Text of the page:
Chris Kirk: Getting to know Slate’s interactives editor.

Six Questions With Slate Interactives Editor Chris Kirk (Video)

Six Questions With Slate Interactives Editor Chris Kirk (Video)

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Oct. 14 2014 2:34 PM
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Meet Chris Kirk

Six questions with Slate’s interactives editor.

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Photo by Slate.

“In grand Slate tradition, tell us a little bit about yourself.”

That’s the invitation that concludes every email announcement of a Slate hire.

And that’s the invitation that we’re extending to Slate interactives editor Chris Kirk, who chats about the challenges of being buried in code, his recent move from Slate D.C. to Slate NYC, and his many pet peeves.

What was your dream job when you were younger? Why?

Like any boy, I first wanted to be a fireman. Is that just an American thing? Do boys in India want to be firemen? Anyway, I can hardly drive a U-Haul through Brooklyn, let alone a fire truck. Then I wanted to be an actor. I was Harry the Horse in an eighth-grade production of Guys and Dolls. I loved carrying the attention of an entire room, but I hated the pressure of memorizing lines in front of hundreds of people. The final plan was to be a journalist during the day and moonlight as a novelist. Turns out most journalists moonlight as journalists.

What’s your favorite Slate piece and why?

I loved Farhad Manjoo’s legendary diatribe against people who double-space their sentences. An elementary school typing teacher instructed me to double-space my sentences. For years I corrected others about their silly single-spacing. In high school I learned the devastating truth. I had been lied to, and, what’s more, I had helped spread the lie to others. I’ve been preaching the single-spaced gospel to repent for that.

What’s on your bookshelf right now (or what are you most likely to mention)? Are you a book snob?

Right now I’m reading World Without End. In part that’s because I liked its prequel, Pillars of the Earth. Mostly, though, it’s because I like the title. World Without End. How could a book with that name be bad? It just pulls you in. When I fantasized about the novels I would write someday, I would always work backward: I’d think up a title first, then imagine the story around it.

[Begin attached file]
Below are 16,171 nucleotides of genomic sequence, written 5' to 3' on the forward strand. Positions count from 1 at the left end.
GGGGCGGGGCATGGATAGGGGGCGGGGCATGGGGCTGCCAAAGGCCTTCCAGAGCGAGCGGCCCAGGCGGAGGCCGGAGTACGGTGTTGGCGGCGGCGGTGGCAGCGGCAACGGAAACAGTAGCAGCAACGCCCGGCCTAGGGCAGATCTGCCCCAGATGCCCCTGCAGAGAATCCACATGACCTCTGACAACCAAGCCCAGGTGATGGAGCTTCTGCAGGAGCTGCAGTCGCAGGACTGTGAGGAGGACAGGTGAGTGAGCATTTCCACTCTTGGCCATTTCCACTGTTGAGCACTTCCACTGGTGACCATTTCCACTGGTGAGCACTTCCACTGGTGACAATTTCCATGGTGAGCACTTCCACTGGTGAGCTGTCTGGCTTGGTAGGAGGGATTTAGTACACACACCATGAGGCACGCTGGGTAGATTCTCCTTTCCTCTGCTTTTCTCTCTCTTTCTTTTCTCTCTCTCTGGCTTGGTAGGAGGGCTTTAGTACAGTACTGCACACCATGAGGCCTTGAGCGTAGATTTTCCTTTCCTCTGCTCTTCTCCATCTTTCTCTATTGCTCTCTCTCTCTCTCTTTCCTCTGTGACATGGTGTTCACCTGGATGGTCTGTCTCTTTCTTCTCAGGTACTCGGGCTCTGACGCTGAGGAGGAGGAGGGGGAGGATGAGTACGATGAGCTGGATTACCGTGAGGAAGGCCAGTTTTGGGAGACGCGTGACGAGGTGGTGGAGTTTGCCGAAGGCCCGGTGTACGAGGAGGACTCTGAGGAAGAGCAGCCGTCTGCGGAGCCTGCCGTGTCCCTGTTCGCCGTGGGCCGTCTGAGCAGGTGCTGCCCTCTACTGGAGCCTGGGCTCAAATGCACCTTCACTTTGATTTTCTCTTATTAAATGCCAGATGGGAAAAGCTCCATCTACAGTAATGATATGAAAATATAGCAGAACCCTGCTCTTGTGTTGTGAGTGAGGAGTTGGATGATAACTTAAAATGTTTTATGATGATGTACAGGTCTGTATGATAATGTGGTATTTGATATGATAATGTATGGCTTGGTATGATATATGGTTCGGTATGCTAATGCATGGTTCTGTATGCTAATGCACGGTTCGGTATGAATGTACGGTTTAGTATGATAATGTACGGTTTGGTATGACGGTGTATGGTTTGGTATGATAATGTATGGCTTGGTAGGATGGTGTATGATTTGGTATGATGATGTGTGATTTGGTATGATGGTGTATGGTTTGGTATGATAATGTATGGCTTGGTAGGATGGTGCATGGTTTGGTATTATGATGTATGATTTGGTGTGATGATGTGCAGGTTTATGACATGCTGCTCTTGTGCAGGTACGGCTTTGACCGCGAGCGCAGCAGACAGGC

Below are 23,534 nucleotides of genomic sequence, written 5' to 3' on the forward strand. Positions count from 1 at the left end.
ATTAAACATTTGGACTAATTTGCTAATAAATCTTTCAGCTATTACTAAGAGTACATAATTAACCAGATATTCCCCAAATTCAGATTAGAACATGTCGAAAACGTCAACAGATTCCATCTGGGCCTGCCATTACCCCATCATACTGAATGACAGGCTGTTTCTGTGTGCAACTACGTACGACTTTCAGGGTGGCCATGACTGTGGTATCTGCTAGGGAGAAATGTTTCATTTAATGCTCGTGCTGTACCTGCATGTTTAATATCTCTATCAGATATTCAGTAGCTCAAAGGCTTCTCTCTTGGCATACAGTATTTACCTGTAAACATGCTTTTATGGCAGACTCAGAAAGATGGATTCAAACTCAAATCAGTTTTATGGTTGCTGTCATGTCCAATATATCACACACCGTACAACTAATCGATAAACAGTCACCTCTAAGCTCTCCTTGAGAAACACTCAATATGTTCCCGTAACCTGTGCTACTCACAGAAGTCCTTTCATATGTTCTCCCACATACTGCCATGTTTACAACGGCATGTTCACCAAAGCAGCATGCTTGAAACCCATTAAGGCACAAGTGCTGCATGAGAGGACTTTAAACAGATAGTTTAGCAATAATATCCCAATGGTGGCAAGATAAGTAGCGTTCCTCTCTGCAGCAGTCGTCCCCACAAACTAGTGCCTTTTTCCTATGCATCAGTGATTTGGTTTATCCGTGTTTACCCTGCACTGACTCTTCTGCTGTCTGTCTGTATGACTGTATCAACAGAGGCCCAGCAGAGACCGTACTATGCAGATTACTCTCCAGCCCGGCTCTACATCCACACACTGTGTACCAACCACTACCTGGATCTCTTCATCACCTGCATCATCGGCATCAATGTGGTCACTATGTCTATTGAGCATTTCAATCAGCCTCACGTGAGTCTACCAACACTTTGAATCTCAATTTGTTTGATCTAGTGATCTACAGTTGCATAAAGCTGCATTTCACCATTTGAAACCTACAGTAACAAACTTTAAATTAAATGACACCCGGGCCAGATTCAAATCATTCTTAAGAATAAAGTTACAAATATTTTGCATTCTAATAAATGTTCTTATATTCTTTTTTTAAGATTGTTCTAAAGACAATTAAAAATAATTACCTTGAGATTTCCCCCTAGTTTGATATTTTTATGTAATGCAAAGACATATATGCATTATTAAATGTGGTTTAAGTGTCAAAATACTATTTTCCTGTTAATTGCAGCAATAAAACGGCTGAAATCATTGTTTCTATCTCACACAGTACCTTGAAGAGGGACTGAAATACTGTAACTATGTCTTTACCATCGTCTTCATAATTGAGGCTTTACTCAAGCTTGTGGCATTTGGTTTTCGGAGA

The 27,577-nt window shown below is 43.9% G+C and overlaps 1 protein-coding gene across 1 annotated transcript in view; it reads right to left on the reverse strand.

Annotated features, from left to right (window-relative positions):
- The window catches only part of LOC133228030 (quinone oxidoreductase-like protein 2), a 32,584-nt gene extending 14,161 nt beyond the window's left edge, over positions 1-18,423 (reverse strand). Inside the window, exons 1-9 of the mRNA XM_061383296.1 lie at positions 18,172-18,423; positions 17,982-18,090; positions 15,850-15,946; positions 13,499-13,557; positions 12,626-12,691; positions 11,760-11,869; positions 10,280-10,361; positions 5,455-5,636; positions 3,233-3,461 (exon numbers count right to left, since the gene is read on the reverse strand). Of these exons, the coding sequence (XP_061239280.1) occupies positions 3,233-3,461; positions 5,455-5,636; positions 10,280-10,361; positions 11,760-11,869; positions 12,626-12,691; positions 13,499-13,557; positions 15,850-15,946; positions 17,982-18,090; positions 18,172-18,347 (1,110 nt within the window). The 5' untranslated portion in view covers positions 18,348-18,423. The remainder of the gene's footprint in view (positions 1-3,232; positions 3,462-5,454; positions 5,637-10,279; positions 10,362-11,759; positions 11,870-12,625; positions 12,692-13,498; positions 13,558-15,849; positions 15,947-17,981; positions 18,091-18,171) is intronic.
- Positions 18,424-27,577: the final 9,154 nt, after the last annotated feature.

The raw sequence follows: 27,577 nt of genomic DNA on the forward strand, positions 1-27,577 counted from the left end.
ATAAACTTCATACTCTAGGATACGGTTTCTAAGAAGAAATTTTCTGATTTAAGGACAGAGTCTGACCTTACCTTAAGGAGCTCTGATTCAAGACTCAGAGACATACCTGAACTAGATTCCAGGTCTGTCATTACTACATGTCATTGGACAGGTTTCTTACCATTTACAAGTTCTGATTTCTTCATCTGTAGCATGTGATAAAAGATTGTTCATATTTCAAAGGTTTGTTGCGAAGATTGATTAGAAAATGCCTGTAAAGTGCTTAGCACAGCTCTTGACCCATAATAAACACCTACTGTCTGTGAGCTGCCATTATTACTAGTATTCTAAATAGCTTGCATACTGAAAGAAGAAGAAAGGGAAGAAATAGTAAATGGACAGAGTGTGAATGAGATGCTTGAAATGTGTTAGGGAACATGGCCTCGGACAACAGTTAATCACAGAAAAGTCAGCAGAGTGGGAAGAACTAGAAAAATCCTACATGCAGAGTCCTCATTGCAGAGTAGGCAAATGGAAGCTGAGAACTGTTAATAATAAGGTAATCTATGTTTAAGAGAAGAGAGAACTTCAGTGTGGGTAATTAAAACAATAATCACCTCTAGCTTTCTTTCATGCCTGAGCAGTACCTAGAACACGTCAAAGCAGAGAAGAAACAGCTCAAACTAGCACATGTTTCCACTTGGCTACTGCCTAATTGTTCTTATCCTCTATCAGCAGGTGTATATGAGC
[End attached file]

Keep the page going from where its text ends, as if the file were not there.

Also on my bookshelf: Brooks Brothers’ How to Be a Gentleman, a “gift” from my ex-girlfriend for declining to drag her roller bag for her on our way to Union Station. In my defense, the bag was light and had wheels! That’s just lazy.

Favorite karaoke song?

Alicia Keys’ Girl on Fire.” It brings to mind a treasured memory of my friend’s hand catching fire after he mishandled a shot of flaming sake at a karaoke bar. But, when I command the mic, it’s “Total Eclipse of the Heart.” “AND I NEED YOU NOW TONIGHT, AND I NEED YOU MORE THAN EV-AH…” But I save that for my friends alone. There are things your co-workers must never see to preserve your harmonious, productive relationships with them.

Is breakfast a necessary meal for you?

Breakfast is the best way, and perhaps the only way, I have to manage my perpetual crankiness. But I’m far too lazy in the morning to think about what I’m going to eat, so I tend to eat the same thing every day, sometimes for years, until my body mutinies. For a long time, it was oatmeal. Then it was toast with peanut butter. Then Lucky Charms. Then Rice Chex. I can’t swallow any of these things anymore. Since I moved to New York in September, I’ve been eating milk and cream buns from this Chinese bakery near the office, but I’m starting to get a little self-conscious showing up there every single morning and ordering the exact same thing, so I might be forced to change it up.

What’s the dumbest thing you bought (or bought into) this year?

Skinny jeans. My legs hurt.